Pronounced ap-uh-LAY-chee-oh-SOR-us mont-gom-uri-en-sis.
The genus name Appalachiosaurus means 'lizard from Appalachia', in reference to the mountain region where the fossils were found. Montgomeri honours Alabama's Montgomery county and ensis is the Latin suffix meaning 'from'.
Appalachiosaurus montgomeriensis is the first and most complete theropod tyrannosaur known from the eastern USA. It is smaller than its relatives Albertosaurusand Gorgosaurus.
The only known individual, the type specimen, was a juvenile that was about two-thirds fully grown.
Appalachiosaurus montgomeriensis had a long, narrow skull with a shallow jaw and probably short, stunted arms with two fingers. Although the forelimbs of Appalachiosaurus are poorly known, large tyrannosaurids are characterised by proportionally small forelimbs and two-fingered hands, so it's believed that's the case for this species. Early reconstructions gave it long arms with three fingers, but they been corrected.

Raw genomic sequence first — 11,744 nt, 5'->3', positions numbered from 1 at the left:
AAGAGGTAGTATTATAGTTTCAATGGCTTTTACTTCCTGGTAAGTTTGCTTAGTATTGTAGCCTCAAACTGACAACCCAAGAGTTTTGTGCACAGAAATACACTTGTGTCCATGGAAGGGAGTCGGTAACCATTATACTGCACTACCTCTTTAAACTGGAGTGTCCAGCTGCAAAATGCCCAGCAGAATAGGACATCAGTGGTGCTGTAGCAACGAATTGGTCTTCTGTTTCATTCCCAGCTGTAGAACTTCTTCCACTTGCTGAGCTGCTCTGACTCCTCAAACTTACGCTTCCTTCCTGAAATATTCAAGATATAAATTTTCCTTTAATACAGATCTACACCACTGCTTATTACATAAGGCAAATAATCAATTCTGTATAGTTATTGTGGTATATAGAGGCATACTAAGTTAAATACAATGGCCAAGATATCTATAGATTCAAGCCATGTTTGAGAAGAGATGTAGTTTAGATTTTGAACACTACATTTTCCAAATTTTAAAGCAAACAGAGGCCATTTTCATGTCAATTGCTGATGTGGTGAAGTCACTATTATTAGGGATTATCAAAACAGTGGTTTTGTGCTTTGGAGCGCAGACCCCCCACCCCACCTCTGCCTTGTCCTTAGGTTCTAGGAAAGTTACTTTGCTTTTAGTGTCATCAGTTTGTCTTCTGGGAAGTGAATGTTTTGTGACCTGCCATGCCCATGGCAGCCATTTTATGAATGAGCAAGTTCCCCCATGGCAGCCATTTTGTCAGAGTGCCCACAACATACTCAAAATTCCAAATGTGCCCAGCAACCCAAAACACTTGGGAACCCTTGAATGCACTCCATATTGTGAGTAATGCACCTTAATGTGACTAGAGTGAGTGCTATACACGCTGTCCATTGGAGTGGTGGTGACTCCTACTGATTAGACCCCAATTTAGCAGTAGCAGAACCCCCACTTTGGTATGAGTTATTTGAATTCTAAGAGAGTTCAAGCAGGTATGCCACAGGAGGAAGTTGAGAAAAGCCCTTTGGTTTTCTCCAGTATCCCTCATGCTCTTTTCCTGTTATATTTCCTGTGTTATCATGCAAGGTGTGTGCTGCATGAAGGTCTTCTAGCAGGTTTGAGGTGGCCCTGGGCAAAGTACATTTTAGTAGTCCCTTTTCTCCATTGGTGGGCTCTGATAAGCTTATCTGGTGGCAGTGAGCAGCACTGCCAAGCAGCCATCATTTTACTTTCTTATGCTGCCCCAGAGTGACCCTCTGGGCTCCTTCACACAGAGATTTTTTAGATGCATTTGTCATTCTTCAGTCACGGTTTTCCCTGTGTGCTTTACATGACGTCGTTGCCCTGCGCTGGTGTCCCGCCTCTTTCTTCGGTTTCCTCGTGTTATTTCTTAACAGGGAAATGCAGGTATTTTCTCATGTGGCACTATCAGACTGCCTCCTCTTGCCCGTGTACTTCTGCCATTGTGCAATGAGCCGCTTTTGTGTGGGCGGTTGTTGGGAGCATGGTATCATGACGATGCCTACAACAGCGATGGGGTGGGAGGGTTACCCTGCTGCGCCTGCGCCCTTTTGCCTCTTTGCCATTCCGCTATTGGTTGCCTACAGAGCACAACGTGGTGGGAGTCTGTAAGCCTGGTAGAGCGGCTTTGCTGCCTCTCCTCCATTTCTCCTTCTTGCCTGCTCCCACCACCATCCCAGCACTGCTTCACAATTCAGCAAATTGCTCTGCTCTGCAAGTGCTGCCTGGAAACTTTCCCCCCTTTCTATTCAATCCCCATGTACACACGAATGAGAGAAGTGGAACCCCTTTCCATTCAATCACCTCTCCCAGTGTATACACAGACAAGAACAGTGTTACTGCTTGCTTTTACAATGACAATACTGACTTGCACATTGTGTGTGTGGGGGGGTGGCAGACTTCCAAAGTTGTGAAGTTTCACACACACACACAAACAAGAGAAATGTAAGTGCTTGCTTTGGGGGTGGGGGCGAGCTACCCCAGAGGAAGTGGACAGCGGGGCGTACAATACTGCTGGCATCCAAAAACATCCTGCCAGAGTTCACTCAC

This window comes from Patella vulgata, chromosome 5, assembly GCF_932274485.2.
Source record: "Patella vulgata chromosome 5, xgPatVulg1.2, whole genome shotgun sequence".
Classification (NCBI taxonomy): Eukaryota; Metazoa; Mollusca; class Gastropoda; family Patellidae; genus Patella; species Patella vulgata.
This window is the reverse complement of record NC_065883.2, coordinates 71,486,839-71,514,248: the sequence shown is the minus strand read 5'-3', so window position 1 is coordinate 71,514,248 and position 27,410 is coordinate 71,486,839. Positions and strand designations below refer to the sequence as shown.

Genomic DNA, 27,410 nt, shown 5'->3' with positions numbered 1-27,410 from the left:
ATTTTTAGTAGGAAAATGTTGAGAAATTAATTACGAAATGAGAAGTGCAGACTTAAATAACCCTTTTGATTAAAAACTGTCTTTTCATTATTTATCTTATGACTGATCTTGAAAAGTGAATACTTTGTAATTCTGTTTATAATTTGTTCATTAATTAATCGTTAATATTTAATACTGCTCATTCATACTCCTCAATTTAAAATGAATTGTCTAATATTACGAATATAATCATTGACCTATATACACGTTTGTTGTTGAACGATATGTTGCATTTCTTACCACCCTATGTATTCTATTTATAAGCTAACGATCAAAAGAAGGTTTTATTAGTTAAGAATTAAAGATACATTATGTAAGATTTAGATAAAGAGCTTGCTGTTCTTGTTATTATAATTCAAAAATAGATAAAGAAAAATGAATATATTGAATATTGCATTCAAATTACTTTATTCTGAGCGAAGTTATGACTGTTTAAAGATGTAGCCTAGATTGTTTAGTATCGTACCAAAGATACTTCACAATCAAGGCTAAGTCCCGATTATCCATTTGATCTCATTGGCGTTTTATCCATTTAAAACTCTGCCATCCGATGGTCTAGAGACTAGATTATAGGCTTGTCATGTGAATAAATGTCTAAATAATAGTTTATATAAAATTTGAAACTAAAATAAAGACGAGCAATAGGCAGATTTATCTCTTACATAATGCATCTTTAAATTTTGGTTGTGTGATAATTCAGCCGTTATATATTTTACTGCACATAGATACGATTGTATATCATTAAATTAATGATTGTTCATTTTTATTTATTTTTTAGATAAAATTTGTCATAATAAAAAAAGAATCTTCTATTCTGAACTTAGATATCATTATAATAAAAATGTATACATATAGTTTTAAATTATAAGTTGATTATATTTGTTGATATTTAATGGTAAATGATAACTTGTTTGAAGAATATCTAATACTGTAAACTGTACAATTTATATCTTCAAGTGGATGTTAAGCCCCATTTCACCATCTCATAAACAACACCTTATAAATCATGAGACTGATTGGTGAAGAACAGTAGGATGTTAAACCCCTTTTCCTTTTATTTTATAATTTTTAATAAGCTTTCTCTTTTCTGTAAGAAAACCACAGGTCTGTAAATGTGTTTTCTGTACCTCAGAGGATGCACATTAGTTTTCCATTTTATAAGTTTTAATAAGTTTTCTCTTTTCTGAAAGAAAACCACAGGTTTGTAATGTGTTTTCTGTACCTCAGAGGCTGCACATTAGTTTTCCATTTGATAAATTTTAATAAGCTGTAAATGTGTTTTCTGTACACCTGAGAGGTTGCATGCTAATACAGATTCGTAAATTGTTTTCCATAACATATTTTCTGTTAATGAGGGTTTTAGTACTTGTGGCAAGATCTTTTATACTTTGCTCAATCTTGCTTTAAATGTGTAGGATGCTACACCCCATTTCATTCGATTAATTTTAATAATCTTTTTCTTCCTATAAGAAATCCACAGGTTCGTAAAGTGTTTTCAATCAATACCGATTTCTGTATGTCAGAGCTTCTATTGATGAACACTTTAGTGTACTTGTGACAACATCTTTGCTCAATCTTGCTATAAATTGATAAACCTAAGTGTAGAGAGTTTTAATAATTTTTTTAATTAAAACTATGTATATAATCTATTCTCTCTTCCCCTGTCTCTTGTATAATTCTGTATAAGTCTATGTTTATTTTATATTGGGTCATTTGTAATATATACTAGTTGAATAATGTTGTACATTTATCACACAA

Similar to the arrangement in the Asian Alioramus altai, this North American tyrannosaur had six low crests along the top of its long snout.
Although discovered in 1982, it wasn’t until 2005 that palaeontologists determined that the type specimen represented an entirely new genus and species of small tyrannosaurid dinosaur and first used the name Appalachiosaurus montgomeriensis.
During much of the Late Cretaceous, North America was divided by the Western Interior Seaway. Eastern tyrannosaurs like Appalachiosaurus and Dryptosaurus had no interactions with their more advanced western cousins.
Large seeds found in Alabama suggest Appalachiosaurus lived in a rainforest-like environment with a closed canopy.
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Appalachiosaurus montgomeriensis lived in a densely wooded rainforest in what is now the Appalachian region in Montgomery County, Alabama, USA, during the Late Cretaceous, about 80-76 million years ago.
Feeding and diet